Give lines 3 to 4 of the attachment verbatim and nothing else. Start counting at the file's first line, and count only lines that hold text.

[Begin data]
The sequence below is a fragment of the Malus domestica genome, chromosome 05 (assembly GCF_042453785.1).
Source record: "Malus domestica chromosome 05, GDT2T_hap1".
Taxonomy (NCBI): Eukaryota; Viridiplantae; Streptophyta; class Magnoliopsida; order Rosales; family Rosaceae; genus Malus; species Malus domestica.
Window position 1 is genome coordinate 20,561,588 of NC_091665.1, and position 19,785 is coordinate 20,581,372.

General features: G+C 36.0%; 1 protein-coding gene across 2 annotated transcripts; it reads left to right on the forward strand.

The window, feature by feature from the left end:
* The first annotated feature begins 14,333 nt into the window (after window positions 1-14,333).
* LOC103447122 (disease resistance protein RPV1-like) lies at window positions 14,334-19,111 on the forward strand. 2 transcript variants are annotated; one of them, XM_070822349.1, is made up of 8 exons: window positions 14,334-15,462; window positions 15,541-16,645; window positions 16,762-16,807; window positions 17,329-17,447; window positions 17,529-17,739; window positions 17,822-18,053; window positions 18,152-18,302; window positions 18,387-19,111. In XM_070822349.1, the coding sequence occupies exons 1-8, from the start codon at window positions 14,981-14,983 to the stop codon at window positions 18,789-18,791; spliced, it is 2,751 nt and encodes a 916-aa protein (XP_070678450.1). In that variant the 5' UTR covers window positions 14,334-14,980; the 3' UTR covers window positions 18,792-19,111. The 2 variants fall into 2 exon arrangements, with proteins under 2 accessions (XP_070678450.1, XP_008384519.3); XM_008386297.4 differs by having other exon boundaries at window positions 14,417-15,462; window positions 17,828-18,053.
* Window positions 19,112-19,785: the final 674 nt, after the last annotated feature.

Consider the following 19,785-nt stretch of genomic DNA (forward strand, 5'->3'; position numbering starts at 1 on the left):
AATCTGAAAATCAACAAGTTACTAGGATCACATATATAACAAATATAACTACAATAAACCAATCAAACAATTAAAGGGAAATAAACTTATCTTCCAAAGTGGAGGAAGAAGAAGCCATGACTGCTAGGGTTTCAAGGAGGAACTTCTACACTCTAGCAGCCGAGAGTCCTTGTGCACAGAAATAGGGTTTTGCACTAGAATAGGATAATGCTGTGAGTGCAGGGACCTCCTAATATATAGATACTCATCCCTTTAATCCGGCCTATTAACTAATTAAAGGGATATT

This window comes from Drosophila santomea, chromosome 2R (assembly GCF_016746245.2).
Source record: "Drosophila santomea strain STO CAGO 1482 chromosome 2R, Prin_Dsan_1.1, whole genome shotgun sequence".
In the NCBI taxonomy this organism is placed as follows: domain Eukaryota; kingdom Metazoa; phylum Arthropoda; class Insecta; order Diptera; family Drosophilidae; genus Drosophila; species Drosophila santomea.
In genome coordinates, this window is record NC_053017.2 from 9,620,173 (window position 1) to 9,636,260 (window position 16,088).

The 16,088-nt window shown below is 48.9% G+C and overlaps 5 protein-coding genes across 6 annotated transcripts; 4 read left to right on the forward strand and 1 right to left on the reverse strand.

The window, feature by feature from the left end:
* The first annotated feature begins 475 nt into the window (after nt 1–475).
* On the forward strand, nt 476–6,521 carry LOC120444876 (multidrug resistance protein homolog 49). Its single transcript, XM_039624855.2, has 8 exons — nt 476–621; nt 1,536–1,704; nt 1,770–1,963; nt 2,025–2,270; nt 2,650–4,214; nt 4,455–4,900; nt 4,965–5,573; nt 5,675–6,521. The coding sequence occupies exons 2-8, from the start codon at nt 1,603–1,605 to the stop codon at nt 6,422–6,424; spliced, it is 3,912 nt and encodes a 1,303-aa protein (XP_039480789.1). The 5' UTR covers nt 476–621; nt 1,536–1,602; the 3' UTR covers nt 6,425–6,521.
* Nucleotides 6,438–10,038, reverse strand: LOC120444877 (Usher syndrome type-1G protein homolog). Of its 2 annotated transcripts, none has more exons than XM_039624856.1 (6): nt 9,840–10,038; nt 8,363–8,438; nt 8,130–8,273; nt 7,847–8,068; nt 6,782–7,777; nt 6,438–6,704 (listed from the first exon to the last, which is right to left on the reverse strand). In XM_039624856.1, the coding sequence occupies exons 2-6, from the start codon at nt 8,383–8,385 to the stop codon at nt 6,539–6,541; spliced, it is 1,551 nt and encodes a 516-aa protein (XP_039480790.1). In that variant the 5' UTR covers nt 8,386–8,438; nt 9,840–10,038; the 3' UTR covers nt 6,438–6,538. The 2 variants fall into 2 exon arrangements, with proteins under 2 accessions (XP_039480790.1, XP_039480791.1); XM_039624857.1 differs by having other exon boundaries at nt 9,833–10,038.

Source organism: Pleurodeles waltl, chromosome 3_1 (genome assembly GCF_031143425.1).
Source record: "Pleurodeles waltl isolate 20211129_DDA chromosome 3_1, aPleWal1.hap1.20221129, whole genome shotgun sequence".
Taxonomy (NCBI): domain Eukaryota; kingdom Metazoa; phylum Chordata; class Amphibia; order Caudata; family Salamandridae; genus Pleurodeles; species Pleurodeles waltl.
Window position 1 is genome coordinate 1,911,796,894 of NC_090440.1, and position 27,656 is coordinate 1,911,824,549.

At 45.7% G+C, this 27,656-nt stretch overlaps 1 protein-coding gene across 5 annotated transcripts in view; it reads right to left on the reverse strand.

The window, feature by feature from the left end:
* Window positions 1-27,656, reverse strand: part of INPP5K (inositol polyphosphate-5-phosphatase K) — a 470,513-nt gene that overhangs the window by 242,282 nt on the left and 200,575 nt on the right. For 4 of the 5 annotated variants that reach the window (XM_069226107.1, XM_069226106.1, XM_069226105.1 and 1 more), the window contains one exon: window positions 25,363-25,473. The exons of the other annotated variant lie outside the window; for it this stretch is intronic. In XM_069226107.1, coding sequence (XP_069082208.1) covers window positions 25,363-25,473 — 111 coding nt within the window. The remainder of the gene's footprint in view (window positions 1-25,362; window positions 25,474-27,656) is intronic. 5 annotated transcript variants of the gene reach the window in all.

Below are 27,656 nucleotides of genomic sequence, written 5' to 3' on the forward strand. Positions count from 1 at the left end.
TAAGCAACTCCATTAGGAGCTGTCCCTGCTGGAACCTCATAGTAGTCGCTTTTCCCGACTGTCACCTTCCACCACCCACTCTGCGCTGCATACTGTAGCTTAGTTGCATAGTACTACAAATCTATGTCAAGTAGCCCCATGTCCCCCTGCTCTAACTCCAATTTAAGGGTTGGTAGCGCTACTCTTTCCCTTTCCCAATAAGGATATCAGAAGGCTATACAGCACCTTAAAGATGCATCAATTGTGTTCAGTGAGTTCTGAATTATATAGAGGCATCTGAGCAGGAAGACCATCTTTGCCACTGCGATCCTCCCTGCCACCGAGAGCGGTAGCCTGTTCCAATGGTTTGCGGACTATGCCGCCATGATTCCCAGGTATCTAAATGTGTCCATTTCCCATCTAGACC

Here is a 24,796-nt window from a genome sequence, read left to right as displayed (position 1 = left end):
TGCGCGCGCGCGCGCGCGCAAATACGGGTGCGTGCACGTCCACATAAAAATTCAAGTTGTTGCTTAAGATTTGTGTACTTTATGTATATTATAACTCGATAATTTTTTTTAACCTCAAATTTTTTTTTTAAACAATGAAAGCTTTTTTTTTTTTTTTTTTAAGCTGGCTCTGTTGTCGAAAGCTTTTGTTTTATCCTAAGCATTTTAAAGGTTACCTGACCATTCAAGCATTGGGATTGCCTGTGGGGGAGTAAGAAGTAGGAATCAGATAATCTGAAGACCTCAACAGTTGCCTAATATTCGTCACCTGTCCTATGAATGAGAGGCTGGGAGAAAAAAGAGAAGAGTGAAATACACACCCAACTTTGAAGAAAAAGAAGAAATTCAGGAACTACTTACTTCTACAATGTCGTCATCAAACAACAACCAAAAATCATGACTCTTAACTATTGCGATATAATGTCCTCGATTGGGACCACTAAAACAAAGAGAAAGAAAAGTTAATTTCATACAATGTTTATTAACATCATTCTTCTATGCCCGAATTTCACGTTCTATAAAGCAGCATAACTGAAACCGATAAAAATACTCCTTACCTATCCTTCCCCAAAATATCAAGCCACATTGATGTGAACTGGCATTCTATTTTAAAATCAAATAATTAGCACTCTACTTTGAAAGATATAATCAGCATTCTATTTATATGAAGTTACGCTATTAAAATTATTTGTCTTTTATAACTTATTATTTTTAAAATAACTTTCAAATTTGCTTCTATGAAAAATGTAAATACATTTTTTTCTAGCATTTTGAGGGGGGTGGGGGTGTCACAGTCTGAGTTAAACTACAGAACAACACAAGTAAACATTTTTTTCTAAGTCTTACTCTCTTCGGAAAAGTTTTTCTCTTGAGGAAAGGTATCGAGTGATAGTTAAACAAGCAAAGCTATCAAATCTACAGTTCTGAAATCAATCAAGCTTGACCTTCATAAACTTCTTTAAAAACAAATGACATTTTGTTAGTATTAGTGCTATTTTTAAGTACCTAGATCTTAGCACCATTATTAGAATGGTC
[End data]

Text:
Taxonomy (NCBI): Eukaryota; Viridiplantae; Streptophyta; class Magnoliopsida; order Rosales; family Rosaceae; genus Malus; species Malus domestica.
Window position 1 is genome coordinate 20,561,588 of NC_091665.1, and position 19,785 is coordinate 20,581,372.